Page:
22. The method of claim 21, wherein said document comprises:
instructions for said user to improve operation of at least one of said plurality of agents.
23. A computer program product containing machine-executable instructions for instructing a processor to perform a method for identifying an off-schedule software agent operating in a computer system, said computer program product comprising:
instructions for associating an entry time with said agent, said entry time indicating when said agent entered a queue;
instructions for obtaining a clock signal associated with a clock time;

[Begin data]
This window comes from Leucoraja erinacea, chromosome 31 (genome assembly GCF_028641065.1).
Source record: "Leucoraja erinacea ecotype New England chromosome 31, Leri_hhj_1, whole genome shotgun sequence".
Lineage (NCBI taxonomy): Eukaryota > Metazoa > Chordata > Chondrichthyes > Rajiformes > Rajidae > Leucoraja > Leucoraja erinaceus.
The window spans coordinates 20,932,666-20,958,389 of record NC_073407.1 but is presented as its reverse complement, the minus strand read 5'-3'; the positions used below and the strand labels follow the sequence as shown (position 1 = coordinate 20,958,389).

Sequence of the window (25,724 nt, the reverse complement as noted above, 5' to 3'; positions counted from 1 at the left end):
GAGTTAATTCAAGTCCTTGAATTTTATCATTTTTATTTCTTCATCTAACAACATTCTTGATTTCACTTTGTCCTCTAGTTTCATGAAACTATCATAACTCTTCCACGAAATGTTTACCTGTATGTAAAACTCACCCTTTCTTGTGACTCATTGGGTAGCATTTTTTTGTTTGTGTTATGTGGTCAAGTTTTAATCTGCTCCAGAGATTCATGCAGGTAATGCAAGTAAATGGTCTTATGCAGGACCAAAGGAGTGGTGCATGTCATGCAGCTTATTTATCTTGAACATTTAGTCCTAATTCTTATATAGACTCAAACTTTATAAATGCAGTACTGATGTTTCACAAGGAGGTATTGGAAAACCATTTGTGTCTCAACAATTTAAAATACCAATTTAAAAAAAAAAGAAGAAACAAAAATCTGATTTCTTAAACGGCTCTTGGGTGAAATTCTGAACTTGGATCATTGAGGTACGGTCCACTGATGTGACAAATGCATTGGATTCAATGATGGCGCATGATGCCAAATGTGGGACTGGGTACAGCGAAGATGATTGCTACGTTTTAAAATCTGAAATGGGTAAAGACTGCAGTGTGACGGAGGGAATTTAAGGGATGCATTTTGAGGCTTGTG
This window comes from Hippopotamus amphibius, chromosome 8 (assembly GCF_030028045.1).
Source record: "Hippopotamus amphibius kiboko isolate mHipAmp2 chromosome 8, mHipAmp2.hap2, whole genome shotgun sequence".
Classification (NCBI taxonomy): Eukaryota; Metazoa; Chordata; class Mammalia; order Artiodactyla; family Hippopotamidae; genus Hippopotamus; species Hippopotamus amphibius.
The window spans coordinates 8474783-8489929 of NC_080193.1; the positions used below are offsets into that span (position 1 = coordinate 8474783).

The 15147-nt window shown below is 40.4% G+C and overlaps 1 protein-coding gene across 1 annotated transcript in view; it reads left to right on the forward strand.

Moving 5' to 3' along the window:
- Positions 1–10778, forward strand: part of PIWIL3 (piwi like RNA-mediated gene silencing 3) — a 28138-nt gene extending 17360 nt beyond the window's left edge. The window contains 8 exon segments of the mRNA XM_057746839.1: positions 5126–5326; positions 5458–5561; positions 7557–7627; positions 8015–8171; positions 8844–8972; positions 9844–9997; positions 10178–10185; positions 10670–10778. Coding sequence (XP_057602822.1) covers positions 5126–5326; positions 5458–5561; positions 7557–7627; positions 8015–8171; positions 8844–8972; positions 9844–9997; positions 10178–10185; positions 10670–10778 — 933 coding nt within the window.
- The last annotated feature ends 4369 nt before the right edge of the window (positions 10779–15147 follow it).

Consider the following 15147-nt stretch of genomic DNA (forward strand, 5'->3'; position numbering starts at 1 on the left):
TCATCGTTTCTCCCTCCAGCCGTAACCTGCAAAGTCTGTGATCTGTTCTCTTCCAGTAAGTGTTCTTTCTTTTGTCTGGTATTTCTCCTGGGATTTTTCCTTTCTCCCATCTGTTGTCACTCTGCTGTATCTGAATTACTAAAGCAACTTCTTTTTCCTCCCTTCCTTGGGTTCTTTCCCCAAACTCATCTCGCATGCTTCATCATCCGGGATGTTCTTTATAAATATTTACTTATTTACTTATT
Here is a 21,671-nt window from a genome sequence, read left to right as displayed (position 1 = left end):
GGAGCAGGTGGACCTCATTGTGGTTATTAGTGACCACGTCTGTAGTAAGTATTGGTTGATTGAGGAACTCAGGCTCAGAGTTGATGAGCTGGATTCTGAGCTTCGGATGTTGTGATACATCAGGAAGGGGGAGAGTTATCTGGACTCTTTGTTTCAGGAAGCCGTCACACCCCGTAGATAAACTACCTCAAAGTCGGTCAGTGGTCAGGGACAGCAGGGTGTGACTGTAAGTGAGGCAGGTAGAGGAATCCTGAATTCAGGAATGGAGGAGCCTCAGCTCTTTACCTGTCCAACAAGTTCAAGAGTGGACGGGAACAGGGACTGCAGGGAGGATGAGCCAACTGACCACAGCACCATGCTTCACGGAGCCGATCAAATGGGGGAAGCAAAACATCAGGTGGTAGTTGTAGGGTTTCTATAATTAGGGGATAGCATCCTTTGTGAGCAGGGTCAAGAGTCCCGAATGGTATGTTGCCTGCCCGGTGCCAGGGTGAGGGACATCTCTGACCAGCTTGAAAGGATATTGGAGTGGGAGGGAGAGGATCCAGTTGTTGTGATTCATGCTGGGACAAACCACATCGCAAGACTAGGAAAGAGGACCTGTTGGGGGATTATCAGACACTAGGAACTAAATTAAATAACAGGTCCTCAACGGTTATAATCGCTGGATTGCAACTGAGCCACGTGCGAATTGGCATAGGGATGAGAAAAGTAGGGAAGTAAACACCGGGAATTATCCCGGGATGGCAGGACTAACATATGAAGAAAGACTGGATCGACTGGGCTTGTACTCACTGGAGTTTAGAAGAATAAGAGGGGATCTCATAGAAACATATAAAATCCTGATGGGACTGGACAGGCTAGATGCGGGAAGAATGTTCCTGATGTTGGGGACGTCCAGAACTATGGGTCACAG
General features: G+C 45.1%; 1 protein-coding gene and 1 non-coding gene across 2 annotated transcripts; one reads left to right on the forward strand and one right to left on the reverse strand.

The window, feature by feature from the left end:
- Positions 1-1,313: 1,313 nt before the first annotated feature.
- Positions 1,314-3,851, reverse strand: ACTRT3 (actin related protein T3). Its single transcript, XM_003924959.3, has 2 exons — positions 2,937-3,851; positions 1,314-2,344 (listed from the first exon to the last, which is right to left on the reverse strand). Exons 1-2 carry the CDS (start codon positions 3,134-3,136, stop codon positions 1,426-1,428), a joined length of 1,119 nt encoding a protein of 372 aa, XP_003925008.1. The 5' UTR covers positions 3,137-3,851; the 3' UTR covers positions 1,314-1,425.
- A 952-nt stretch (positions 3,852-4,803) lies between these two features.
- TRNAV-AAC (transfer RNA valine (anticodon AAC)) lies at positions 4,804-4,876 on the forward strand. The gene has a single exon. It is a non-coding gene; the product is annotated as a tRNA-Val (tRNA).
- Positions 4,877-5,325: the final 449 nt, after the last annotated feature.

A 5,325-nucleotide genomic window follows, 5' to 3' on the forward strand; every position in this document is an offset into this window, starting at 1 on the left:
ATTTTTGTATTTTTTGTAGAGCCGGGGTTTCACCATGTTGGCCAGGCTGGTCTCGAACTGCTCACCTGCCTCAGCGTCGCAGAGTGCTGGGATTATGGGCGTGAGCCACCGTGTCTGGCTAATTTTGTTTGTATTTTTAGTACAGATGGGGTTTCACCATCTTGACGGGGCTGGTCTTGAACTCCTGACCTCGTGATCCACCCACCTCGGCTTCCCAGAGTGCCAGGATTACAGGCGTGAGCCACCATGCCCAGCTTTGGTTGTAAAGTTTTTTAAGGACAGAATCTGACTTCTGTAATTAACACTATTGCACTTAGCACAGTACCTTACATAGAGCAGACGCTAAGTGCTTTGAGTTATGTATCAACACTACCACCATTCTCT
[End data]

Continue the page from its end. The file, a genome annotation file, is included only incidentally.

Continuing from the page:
instructions for comparing said entry time to said clock time to obtain a queue time for said agent;
instructions for comparing said queue time to a threshold; and instructions for identifying said agent if said queue time exceeds said threshold.
Description
BACKGROUND OF THE INVENTION

Management and workflow collaboration software systems are used by organizations to maintain the efficiency of workforces. Among other things, these systems, herein referred to as enterprise systems, allow employees to communicate, obtain information, requisition products and services, generate documents, and perform online training. Management systems may also connect portions of an organization that are separated geographically. As a result, management systems are often spread across multiple servers coupled to the network. The distributed nature of management systems along with the requirement that they perform numerous operations simultaneously makes them very large and complex.